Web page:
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eval() and Function() in JavaScript

Josias Aurel
Developer. JavaScript, Pythonista. Machine Learning enthusiast
・3 min read

Hey, in today's blog, we are going to briefly discuss eval() and Function() in JavaScript.

Let us begin.

Brief

eval() and Function() are two powerful tools in JavaScript that both allow you to evaluate any JavaScript expression passed to either of them as a string. They are both used for the same thing, though they differ in how they handle your expression.

Let us begin with eval().

eval()

eval() is a global function which takes a JavaScript expression as a string and executes it. It does not return anything except undefined. If you write some script into your HTML and use eval(), you will notice the output gets printed to the console while in an environment like node, you will want to use console.log(). This is because it tend to pipe the result of an expression for example to standard output or an equivalent.

Let us have an example. Say you write an app where a user inputs some value and your app has to output the result to the console. Tricky right? eval() saves you time. Just pass what the user inputs to eval and let the magic.

let userInput = "2+4";
eval(userInput); // output : 6
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Function()

An alternative to eval is Function(). Just like eval(), it takes some expression as a string for execution except rather than outputing the result directly, it returns to you an anonymous function which you can call. It is a faster and more secure alternative to eval(). Let us try the same example as above but with Function().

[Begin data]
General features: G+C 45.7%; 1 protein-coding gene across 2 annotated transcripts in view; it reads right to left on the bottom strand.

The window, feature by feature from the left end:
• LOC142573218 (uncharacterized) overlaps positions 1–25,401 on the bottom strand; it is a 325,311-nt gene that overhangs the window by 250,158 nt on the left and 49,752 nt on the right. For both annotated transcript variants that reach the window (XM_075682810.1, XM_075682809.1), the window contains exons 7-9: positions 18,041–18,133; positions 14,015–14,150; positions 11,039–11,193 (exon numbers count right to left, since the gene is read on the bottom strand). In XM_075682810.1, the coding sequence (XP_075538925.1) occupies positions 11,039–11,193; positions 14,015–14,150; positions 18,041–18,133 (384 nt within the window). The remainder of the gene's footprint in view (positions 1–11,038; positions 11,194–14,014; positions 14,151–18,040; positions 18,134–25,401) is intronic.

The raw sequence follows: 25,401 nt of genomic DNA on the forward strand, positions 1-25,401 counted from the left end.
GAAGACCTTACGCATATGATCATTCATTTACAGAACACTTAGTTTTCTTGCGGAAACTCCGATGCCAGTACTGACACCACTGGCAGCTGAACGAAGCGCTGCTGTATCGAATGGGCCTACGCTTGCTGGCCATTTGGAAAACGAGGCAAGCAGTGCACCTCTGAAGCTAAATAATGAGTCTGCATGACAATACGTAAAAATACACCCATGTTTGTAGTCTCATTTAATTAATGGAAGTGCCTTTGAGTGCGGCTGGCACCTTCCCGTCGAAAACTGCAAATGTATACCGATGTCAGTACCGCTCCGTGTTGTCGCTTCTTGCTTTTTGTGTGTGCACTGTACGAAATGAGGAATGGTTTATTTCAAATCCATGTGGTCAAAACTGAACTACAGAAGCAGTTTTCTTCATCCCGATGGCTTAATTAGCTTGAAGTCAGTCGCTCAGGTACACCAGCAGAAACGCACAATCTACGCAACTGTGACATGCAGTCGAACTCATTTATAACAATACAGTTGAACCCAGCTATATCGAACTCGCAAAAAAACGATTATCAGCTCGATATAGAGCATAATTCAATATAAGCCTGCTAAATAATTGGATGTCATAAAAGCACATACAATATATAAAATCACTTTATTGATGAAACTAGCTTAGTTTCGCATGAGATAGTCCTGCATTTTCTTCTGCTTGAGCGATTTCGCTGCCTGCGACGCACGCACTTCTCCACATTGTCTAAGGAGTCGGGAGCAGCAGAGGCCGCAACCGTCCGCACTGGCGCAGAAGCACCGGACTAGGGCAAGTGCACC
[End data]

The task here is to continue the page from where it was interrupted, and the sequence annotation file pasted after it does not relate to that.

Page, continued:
let userInput = "2+4";
let result = Function(userInput);
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If you try to log the result of above, you will get

function anonymous() {
        2+4
}
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Why so ? This is because Function() returns to us an anonymous function. Looking more, we can see that the expression we passed in the string is found in the function body.
What if we add a return statement in our string ?

let userInput = "2+4";
let result = Function("return " + userInput); // which is same as "return 2+4"
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Try logging result once more. We get this

function anonymous() {
        return 2+4
}
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We notice we are now returning the result of our arithmetic operation. But now we want the actual value. We can get this by executing the function.

let userInput = "2+4";
let result = Function("return " + userInput)(); // which is same as "return 2+4"
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Now if you log result and look up the console, you will notice we get 6, which is the result we expect.

Note

With great power comes great responsibility

eval() and Function() are really powerful tools we have at hand in JavaScript. But that power comes at a price. Arbitrary code can be executed by a technical enough user or malicious individual.